TORONTO (CP) -- Ontario residents are ready for a ban on smoking in vehicles carrying children, and it's time for the provincial government to enforce one, a representative of the Ontario Medical Association said Wednesday.
"What we're finding is that the public is heavily on side for this and is coming more heavily on side with time," said Dr. Ted Boadway, a health consultant for the OMA, which represents 25,000 doctors across the province.
"And we're also seeing some other communities in North America in particular are beginning to take this up and do something about it, and we haven't yet in Ontario."
Boadway cited figures from the Ontario Tobacco Research Unit that showed support in the province for such a ban increased from 68 per cent in 2002 to 78 per cent in 2005.
Sixty-six per cent of Ontario smokers and 81 per cent of non-smokers supported the ban in 2005, compared to 50 per cent and 73 per cent, respectively, in 2002.
The OMA issued a statement Wednesday urging the provincial government to follow in the footsteps of Bangor, Maine, which approved a new law Jan. 8 prohibiting people from smoking in vehicles transporting children. Violators face fines up to $50 US.
Ontario doctors said Wednesday they applaud the province's smoking ban that went into effect last year, but added that more must be done to increase awareness that adult tobacco use is also a child health problem.
A 2004 report by the OMA found that second-hand smoke is 23 times more toxic in a car than in a house.
"The fact is that in cars you reach some of the highest toxic levels of these poisons that you reach anywhere," Boadway said.
Even very short exposure to second-hand smoke can trigger an asthmatic attack in children, while effects on lung health have a long-term effect, Boadway said.
"Those are things you can't measure at the time, but unfortunately have catastrophic effects later."
Rolling down the windows while lighting up in your car won't help either, Boadway added.
Research has shown that levels of toxins generated by cigarette smoke won't be significantly affected by open windows unless you can generate a "tornado-like wind" in the car, he said.
"If someone wants to get in their car by themselves and poison themselves away, that's their right to do so . . . and there's not much we can do about that," Boadway said.
"But the problem is poisoning someone else, and particularly children, who are vulnerable and who can't often speak up for themselves."
Nancy Daigneault, president of tobacco industry-funded lobby group Mychoice.ca, cautioned against implementing a blanket ban.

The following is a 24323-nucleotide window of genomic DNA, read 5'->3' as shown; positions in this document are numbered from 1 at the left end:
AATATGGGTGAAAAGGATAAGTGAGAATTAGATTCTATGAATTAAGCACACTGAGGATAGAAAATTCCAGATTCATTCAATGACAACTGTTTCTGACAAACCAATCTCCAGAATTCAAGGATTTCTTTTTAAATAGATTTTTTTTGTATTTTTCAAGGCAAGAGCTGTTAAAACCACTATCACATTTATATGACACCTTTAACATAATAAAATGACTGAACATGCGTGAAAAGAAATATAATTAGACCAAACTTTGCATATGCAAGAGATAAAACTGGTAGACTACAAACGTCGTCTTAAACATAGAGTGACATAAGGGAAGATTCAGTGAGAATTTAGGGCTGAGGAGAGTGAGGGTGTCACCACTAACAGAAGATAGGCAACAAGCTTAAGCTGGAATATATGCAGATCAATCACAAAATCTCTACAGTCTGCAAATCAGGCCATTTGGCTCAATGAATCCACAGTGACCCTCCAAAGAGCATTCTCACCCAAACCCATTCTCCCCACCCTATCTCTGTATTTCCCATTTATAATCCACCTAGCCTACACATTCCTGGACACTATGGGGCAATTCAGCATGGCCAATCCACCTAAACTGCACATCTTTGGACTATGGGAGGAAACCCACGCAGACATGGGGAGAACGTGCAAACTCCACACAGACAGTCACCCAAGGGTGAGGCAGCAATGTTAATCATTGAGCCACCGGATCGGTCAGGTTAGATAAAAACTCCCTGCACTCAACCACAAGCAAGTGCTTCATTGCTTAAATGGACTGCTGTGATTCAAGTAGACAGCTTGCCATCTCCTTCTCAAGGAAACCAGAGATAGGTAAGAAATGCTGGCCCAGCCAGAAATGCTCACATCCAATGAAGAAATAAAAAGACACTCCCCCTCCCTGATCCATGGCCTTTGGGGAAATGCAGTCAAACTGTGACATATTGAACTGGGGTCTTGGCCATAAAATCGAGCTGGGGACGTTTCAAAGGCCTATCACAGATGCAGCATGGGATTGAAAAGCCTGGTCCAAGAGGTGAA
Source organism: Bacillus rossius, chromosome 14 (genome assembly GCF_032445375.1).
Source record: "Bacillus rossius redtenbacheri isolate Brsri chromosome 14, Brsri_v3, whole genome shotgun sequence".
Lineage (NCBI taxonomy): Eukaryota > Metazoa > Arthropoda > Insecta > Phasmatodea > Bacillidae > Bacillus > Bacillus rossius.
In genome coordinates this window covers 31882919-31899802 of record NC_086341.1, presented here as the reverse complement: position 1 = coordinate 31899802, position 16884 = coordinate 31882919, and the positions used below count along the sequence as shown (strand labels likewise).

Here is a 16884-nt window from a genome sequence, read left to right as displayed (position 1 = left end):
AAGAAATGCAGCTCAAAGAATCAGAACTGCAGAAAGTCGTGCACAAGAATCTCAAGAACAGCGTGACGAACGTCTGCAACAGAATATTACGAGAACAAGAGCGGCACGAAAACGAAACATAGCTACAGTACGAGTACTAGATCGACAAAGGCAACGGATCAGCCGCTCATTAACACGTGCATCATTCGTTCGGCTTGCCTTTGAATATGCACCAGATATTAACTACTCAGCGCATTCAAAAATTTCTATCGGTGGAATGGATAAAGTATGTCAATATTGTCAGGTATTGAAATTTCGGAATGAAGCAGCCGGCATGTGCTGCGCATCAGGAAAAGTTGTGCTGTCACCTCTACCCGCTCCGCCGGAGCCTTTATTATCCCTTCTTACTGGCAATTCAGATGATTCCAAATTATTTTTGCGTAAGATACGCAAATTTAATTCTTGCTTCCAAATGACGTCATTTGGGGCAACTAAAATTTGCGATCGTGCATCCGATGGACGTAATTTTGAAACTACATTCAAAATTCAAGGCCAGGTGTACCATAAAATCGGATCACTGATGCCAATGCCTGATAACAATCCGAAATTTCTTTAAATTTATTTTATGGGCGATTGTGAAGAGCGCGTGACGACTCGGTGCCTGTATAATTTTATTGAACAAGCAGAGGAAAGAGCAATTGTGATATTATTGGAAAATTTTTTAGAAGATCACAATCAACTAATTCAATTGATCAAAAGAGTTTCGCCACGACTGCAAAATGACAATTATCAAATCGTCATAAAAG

"In terms of the grand scheme of things and the obesity problem and all the other problems that are facing our children these days, I think we have to be careful before we take a heavy-handed legislative approach to dealing with something of that nature," she said.
"If we're going to be going down this route and handing police the power to pull people over who are smoking in cars, I think we'd have to get to a point in society where we say, is this product something that we should be still being permitted to be sold? . . . Why is it still a legal product?"
"It doesn't make sense to me."
All I have to say is: About friggin' time! I hope it gets passed and I hope other provinces jump on the bandwagon. There is nothing I hate more than seeing children in a car with the windows rolled up while their parents suck on a cancer stick.
I also have this to say about Nancy Daigneault's statement: Stop passing the buck by mentioning childhood obesity. That's just plain sad.
It's every adult's right to choose to kill themselves slowly, do so in your own home away from people who CHOOSE not to partake in the same thing you do. I am all for banning smoking in bars, restaurants and all public places and I am all for banning smoking in cars carrying children. Children sometimes do not have a voice, they cannot voice their concerns or opinions sometimes and it's our job to step in when parents are placing their children at terrible danger.
But I suppose, looking at this objectively, one could ask "what's next?". On the subject of childhood obesity, will it come to a point if this legislation goes through that parents will be arrested/fined or have their children taken away because they fed them french fries once in a while or their lunch choices don't meet government standards? I suppose one could ask: When will it stop? How far will this sort of thing go?
What do you think?
Making smoking in cars carrying children illegal - good or bad?